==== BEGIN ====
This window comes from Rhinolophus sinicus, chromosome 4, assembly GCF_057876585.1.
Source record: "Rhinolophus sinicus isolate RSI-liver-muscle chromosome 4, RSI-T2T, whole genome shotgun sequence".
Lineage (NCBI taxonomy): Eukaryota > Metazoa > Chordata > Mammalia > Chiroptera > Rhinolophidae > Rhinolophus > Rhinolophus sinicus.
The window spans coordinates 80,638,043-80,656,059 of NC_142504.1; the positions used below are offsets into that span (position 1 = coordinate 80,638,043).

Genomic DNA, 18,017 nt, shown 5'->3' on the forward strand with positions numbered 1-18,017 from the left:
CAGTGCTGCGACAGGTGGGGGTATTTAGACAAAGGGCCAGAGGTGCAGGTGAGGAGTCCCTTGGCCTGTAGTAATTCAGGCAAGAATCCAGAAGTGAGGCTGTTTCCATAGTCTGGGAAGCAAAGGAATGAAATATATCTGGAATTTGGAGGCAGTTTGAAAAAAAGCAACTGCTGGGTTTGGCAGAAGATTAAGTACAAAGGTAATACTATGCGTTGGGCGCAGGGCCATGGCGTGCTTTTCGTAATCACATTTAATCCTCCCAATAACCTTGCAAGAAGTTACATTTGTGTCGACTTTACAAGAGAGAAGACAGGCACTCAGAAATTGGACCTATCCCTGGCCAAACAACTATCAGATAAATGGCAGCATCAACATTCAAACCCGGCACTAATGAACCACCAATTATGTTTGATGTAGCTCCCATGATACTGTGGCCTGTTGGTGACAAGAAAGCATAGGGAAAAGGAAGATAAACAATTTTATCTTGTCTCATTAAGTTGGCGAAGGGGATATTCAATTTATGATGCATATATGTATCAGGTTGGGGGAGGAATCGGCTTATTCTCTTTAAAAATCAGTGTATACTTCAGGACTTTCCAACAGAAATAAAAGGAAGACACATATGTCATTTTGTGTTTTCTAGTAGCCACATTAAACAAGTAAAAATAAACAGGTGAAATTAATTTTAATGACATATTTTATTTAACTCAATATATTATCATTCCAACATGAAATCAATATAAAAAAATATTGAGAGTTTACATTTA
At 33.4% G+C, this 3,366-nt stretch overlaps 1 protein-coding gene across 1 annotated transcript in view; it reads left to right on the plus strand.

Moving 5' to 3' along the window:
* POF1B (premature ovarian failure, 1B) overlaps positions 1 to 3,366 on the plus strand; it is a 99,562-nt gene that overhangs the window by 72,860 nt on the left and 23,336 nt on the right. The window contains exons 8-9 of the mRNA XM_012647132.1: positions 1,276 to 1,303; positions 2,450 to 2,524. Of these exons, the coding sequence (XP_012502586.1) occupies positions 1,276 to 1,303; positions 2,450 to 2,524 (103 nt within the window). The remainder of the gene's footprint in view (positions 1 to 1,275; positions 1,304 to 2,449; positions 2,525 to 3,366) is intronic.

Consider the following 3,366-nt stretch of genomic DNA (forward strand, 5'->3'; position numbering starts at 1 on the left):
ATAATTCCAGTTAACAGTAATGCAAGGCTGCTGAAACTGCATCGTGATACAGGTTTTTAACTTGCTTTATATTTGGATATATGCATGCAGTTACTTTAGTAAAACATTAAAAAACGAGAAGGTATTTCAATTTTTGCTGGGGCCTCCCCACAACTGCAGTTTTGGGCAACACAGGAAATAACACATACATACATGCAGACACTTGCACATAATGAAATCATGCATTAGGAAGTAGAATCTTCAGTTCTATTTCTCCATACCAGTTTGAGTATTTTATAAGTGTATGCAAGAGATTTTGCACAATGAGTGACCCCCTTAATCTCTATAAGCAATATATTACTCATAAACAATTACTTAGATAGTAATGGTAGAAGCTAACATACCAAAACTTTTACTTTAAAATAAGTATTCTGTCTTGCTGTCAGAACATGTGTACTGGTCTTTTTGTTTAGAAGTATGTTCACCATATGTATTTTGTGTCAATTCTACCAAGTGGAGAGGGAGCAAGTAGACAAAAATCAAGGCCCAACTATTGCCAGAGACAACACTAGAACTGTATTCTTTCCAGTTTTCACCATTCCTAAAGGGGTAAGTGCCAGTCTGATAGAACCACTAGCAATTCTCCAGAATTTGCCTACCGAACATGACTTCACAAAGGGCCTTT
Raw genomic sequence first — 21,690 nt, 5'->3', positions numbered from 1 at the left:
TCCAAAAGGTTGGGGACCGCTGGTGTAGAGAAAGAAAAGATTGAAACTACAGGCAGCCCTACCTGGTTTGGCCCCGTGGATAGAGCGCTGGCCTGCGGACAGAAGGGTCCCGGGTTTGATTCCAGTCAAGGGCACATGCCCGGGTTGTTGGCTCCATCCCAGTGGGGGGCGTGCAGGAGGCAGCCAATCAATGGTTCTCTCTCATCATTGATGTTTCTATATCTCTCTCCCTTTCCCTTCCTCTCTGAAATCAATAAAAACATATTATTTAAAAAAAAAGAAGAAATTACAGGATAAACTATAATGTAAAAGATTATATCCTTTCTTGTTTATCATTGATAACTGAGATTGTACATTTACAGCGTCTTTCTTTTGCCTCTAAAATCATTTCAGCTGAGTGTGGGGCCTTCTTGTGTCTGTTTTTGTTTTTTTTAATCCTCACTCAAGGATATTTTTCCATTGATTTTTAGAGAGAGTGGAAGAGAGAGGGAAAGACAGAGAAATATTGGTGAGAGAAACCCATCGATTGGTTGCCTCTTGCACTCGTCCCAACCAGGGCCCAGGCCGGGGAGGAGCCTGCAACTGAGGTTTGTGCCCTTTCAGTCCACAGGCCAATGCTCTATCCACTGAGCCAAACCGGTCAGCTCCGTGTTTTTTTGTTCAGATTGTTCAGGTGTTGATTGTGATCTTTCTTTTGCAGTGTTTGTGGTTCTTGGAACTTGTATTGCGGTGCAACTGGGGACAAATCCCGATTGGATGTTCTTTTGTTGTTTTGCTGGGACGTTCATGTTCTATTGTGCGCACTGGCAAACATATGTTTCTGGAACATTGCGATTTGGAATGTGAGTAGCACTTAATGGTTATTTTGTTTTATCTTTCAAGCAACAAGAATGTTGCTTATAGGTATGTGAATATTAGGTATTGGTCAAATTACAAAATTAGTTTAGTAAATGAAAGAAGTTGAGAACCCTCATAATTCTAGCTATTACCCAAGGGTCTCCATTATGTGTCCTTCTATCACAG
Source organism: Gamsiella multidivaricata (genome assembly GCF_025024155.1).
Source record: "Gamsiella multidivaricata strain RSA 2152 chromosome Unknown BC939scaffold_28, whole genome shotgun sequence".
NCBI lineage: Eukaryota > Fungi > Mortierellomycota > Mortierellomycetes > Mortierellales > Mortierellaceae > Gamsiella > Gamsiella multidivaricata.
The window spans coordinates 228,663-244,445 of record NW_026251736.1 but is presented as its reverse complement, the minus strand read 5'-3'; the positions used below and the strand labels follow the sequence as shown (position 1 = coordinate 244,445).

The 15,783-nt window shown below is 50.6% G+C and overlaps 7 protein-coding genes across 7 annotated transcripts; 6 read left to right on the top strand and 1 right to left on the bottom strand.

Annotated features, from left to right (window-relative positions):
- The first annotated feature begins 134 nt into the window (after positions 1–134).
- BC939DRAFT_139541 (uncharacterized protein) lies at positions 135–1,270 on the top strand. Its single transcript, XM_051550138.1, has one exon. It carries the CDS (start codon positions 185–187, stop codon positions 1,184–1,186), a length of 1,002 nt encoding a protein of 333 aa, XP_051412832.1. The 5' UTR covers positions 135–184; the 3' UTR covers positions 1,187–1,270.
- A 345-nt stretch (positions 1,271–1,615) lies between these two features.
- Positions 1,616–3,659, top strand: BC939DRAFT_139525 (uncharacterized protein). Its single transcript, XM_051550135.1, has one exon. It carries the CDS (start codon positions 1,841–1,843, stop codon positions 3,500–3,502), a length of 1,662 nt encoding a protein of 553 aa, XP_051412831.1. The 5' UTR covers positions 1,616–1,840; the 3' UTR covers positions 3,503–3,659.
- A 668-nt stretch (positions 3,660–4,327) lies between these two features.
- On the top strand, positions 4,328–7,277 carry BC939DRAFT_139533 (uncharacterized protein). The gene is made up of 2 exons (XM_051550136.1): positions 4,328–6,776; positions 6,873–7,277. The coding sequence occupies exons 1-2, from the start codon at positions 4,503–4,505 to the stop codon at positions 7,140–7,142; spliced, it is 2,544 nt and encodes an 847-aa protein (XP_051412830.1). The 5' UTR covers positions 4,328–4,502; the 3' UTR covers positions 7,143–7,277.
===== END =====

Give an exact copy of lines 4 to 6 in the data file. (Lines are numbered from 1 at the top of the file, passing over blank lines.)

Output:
The window spans coordinates 80,638,043-80,656,059 of NC_142504.1; the positions used below are offsets into that span (position 1 = coordinate 80,638,043).

Genomic DNA, 18,017 nt, shown 5'->3' on the forward strand with positions numbered 1-18,017 from the left:
CAGTGCTGCGACAGGTGGGGGTATTTAGACAAAGGGCCAGAGGTGCAGGTGAGGAGTCCCTTGGCCTGTAGTAATTCAGGCAAGAATCCAGAAGTGAGGCTGTTTCCATAGTCTGGGAAGCAAAGGAATGAAATATATCTGGAATTTGGAGGCAGTTTGAAAAAAAGCAACTGCTGGGTTTGGCAGAAGATTAAGTACAAAGGTAATACTATGCGTTGGGCGCAGGGCCATGGCGTGCTTTTCGTAATCACATTTAATCCTCCCAATAACCTTGCAAGAAGTTACATTTGTGTCGACTTTACAAGAGAGAAGACAGGCACTCAGAAATTGGACCTATCCCTGGCCAAACAACTATCAGATAAATGGCAGCATCAACATTCAAACCCGGCACTAATGAACCACCAATTATGTTTGATGTAGCTCCCATGATACTGTGGCCTGTTGGTGACAAGAAAGCATAGGGAAAAGGAAGATAAACAATTTTATCTTGTCTCATTAAGTTGGCGAAGGGGATATTCAATTTATGATGCATATATGTATCAGGTTGGGGGAGGAATCGGCTTATTCTCTTTAAAAATCAGTGTATACTTCAGGACTTTCCAACAGAAATAAAAGGAAGACACATATGTCATTTTGTGTTTTCTAGTAGCCACATTAAACAAGTAAAAATAAACAGGTGAAATTAATTTTAATGACATATTTTATTTAACTCAATATATTATCATTCCAACATGAAATCAATATAAAAAAATATTGAGAGTTTACATTTA